Haaretz brings words of an extraordinary development in the annals of official Israeli government hasbara efforts. Apparently not content with the efforts of official diplomats who work for him and are supposed to do his bidding, Avigdor Lieberman intends to create a covert hasbara effort, a privatized foreign ministry apparatus which it will pay for but which will avoid showing official government “fingerprints.” I call it “covert ops hasbara.”
This is one of those crackerjack ideas that emanates periodically from the minds of Yvet and his trusty capo di tuti Danny Ayalon: Israeli doesn’t have enough trouble as it is with its terrible policies and thankless job of defending them without creating a surreptitious propaganda effort to further undermine what little it can do on its own behalf? Here are the details:
The Foreign Ministry is planning to use front groups to transmit hasbara…in order to influence senior politicians, opinion shapers and journalists in Europe, ministry sources said. Tthe goal is to create a public diplomacy track parallel to the one used by the Foreign Ministry, whose message does not bear the “fingerprints” of the Israeli government, the source said.
Last Thursday dozens of Israeli embassies in Europe received an urgent telegram from Jerusalem, entitled, “Mapping of European personalities with influence.” The document asked all embassies and consulates to submit a list of people who are considered to be influential in their countries. The diplomats were surprised at the request for the individuals’ telephone numbers, mailing addresses and e-mail addresses.
“Please fill in the list of the names of the most influential people in the following fields,” the document read. “State leaders – president and/or prime minister and staff, parliament speaker, 10-15 prominent members of parliament, up to five heads of important nongovernment organizations, and up to 10 key journalists.”
…The telegram did not include an explanation for request. Initially, some ambassadors were concerned that the foreign minister’s bureau and the director general intended to “bypass” the embassies and forge direct contacts with important figures in the various countries.
“There was a sense that [the ministry] was trying to go over our heads,” said one ambassador stationed in a European capital. Other envoys were fearful that Jerusalem planned to enlist the services of private European lobbying firms that would shoulder some of the public relations responsibilities normally reserved for the embassies.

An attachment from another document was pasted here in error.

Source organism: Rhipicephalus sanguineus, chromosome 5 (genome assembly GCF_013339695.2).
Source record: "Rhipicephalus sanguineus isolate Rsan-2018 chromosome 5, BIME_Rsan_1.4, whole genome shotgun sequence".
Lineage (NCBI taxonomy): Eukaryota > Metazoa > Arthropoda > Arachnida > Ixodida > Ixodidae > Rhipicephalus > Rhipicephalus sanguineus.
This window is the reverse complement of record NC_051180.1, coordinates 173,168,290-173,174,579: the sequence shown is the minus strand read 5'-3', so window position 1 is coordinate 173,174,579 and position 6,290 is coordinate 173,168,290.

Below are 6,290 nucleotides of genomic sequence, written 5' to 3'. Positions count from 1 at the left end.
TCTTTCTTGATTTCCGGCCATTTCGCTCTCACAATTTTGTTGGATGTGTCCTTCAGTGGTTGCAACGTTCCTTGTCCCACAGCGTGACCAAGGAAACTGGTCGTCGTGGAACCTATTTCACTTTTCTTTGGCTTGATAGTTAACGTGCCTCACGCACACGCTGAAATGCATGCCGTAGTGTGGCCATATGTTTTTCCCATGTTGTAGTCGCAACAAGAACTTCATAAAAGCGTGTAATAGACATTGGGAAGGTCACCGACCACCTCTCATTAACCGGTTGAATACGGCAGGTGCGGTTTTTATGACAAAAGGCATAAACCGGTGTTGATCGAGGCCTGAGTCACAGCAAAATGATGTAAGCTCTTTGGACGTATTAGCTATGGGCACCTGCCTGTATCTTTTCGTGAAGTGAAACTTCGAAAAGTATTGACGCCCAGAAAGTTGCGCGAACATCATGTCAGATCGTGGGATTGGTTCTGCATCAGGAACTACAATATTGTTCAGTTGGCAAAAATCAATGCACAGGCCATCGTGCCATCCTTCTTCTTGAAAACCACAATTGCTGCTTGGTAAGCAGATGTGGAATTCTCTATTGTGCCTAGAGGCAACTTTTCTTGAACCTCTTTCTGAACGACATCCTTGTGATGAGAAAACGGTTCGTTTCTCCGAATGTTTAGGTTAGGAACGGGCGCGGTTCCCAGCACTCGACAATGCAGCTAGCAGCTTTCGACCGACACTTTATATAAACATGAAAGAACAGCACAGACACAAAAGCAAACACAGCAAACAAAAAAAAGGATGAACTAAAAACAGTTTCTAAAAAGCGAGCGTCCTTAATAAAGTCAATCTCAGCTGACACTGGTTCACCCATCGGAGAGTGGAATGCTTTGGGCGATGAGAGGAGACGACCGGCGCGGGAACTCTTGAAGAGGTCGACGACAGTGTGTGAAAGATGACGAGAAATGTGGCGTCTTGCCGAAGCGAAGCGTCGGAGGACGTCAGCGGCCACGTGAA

“For a while now there has been a feeling that [Foreign Minister Avigdor] Lieberman is dissatisfied with the diplomats, and there was speculation that he wants to privatize Israel’s hasbara [public relations efforts],” said one ambassador. Haaretz has learned…the ministry’s intent is to create a semi-official PR organ whose work will be directed by Jerusalem, but will be represented by front groups so that their messages do not bear the imprimatur of the government.
“When an Israeli ambassador speaks of Palestinian incitement or weapons smuggling from Syria to Hezbollah – the Europeans immediately cast doubt on it,” said a senior Israeli diplomat. “But if those same messages are delivered by someone who supposedly has no official ties to Israel, it is likely to be more effective.”
In addition, ministry sources say such a system will enable Israel to convey messages that it cannot issue officially for political and security reasons.
Actually, this is what this plan will really do (as opposed to what Yvet hopes it will do): it will taint anyone who speaks on behalf of Israel’s policies whether they’re on the payroll or not. It won’t matter what your pedigree, what your stature, what your professional expertise. If you back Israel you will almost automatically be suspect. And it will be a shame because some of us would like the illusion that there still may be a few honest souls out there who find something praiseworthy to say about Israeli policy and do so for no ulterior motive. That illusion will be shot to pieces.
It will also reinforce the notion that Israel is so desperate for good PR that it will pay for it. And that the efforts by its government to promote itself carry with them a whiff of payola and corruption.
The Israeli reader who referred me to this article made this heartbreaking comment:
My friend said today – the army is a terrorist organization and the foreign ministry is a mafia.
Those are dark times for Israelis such as myself and for whatever Israel could have been. It is even hard to say the last sentence like this: for whatever Israel could be.
When I read the penultimate sentence above it breaks my heart both for him and for Israel: “for whatever Israel could have been.” This is the death of a dream, for many Israelis like him it is the death of a homeland. It makes me so goddamn sad.
I’m reminded of Ian Lustick’s research on emigration in which he documents the effect that ongoing conflict has on the brain drain of Israeli professionals who refuse to allow their own children to be dragged into the eternal war that they’ve known virtually all their lives. For readers like him, what can there be for him in Israel once all his illusions are shattered? Yes, he has family and friends and that is a strong bond. But what happens when you view not just your current government as hopelessly corrupt and immoral, but any possible future government as well. What is left for you?